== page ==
This work in progress paper will investigate the effect of multiple deployment strategies for MATLAB® Autograder on student performance. Securing the resources required to adequately assess students in large class settings is a common problem faced by many universities and particularly first-year programs, where large lectures are common. These courses require the ability to quickly and efficiently assess and return student work, to optimize learning and satisfy an ever-increasing student desire for instant feedback. The need to achieve these ends in a cost-efficient manner has led to the development and adoption of auto-grading systems in many coding courses. While auto-graders serve as a useful tool in reducing time spent grading by instructors and improving response time for students, it has been noted this advancement can come at the expense of student-instructor interaction and the level of detail in feedback for students. Specifically, auto graders are primarily good at quickly assessing the correctness of answers while not dealing well with nuance or offering students detailed feedback on what specifically they can do differently. Careful development and deployment of assessment strategies is thus critical to maximize student outcomes while minimizing overall cost.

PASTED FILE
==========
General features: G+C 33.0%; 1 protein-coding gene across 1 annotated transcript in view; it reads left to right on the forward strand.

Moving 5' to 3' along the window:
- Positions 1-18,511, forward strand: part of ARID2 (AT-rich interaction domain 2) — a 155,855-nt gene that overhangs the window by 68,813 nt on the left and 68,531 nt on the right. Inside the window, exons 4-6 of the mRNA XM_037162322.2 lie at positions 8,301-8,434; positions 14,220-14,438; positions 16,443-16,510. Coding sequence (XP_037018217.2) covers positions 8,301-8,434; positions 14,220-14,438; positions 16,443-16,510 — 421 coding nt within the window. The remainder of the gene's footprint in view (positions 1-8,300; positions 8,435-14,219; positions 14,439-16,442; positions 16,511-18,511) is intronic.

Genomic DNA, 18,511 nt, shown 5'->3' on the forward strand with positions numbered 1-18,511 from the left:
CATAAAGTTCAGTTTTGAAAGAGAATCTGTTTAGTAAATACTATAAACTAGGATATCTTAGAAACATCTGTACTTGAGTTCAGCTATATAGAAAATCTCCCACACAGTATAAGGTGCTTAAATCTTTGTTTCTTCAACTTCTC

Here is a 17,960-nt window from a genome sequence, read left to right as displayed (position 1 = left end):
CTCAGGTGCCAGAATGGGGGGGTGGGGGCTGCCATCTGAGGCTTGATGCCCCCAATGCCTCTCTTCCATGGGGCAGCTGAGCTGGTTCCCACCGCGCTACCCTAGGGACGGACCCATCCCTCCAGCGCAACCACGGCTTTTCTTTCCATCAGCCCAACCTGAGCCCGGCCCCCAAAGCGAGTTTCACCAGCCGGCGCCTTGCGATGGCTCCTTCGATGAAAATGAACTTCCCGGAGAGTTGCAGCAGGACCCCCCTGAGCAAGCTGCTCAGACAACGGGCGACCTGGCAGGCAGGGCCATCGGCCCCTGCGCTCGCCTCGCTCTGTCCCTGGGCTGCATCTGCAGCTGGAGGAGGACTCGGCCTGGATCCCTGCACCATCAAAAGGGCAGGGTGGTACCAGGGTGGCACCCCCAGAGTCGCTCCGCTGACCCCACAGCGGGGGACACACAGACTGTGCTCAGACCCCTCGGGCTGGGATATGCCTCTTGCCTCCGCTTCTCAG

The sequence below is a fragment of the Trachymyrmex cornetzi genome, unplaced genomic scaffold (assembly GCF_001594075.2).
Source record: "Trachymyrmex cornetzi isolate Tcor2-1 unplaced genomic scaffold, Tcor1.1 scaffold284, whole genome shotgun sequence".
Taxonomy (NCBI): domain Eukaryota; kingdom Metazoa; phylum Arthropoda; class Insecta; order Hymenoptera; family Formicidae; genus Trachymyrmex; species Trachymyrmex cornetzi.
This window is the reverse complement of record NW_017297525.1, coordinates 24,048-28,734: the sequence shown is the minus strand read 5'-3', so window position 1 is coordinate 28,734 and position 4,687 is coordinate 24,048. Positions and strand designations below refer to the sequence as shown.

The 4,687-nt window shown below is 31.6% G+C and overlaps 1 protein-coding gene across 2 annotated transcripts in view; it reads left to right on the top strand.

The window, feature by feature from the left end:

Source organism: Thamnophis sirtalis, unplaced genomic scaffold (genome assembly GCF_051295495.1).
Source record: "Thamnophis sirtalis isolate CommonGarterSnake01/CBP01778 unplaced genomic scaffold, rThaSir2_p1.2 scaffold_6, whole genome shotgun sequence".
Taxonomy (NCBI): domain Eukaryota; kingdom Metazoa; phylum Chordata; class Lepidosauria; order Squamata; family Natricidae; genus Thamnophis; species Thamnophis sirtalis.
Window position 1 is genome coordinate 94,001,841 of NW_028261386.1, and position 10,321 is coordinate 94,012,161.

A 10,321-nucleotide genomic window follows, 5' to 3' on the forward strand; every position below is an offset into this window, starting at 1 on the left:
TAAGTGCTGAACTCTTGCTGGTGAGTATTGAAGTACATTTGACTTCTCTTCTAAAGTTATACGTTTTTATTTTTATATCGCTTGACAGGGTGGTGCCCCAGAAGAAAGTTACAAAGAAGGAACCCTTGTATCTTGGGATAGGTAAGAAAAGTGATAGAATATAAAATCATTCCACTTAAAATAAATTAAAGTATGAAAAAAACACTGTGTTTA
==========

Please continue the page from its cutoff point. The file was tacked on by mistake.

In this work-in-progress study MATLAB® Grader will be used to assess first-year student performance using multiple deployment and grading strategies while student outcomes and attitudes are tracked. Specifically, graded content will be delivered to students using 2 primary modalities. In the first, students will be delivered assignments that represent a relatively small portion of their grade (10% during the course of the semester), which will have a “unlimited attempt” grading strategy whereby students are free to repeat their assignments as many times as necessary in order to get the answer correct. In the second modality, students will be given an identical set of assignments weighted as 25% of their grade, with a limited number of attempted submissions to the auto-grader. Outcomes will be assessed for both student groups using common examinations in order to determine which strategy optimizes individual student performance.
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